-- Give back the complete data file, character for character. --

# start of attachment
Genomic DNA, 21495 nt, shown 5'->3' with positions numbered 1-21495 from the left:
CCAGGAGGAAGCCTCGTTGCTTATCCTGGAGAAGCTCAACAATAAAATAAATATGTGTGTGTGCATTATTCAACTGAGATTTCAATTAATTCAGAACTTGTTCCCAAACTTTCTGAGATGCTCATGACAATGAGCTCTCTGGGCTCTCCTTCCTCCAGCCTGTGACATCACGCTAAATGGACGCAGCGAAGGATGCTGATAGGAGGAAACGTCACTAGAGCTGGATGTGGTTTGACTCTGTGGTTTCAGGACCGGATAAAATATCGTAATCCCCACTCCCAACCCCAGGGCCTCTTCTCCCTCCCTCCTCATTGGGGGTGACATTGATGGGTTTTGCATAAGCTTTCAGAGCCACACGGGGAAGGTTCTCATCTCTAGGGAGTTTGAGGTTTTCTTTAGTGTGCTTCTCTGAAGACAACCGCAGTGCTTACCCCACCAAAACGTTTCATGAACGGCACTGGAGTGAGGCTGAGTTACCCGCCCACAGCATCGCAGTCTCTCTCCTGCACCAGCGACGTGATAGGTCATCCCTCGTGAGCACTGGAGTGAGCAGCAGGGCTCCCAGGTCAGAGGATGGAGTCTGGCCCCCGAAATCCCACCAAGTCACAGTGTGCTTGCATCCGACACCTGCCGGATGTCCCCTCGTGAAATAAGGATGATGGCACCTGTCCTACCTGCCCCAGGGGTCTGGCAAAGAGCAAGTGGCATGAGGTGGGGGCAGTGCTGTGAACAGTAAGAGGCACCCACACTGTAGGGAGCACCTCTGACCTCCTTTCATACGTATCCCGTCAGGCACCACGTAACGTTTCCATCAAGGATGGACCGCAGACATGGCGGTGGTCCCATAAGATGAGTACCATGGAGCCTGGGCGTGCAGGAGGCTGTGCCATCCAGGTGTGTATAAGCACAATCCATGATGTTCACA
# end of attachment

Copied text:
Genomic DNA, 21495 nt, shown 5'->3' with positions numbered 1-21495 from the left:
CCAGGAGGAAGCCTCGTTGCTTATCCTGGAGAAGCTCAACAATAAAATAAATATGTGTGTGTGCATTATTCAACTGAGATTTCAATTAATTCAGAACTTGTTCCCAAACTTTCTGAGATGCTCATGACAATGAGCTCTCTGGGCTCTCCTTCCTCCAGCCTGTGACATCACGCTAAATGGACGCAGCGAAGGATGCTGATAGGAGGAAACGTCACTAGAGCTGGATGTGGTTTGACTCTGTGGTTTCAGGACCGGATAAAATATCGTAATCCCCACTCCCAACCCCAGGGCCTCTTCTCCCTCCCTCCTCATTGGGGGTGACATTGATGGGTTTTGCATAAGCTTTCAGAGCCACACGGGGAAGGTTCTCATCTCTAGGGAGTTTGAGGTTTTCTTTAGTGTGCTTCTCTGAAGACAACCGCAGTGCTTACCCCACCAAAACGTTTCATGAACGGCACTGGAGTGAGGCTGAGTTACCCGCCCACAGCATCGCAGTCTCTCTCCTGCACCAGCGACGTGATAGGTCATCCCTCGTGAGCACTGGAGTGAGCAGCAGGGCTCCCAGGTCAGAGGATGGAGTCTGGCCCCCGAAATCCCACCAAGTCACAGTGTGCTTGCATCCGACACCTGCCGGATGTCCCCTCGTGAAATAAGGATGATGGCACCTGTCCTACCTGCCCCAGGGGTCTGGCAAAGAGCAAGTGGCATGAGGTGGGGGCAGTGCTGTGAACAGTAAGAGGCACCCACACTGTAGGGAGCACCTCTGACCTCCTTTCATACGTATCCCGTCAGGCACCACGTAACGTTTCCATCAAGGATGGACCGCAGACATGGCGGTGGTCCCATAAGATGAGTACCATGGAGCCTGGGCGTGCAGGAGGCTGTGCCATCCAGGTGTGTATAAGCACAATCCATGATGTTCACA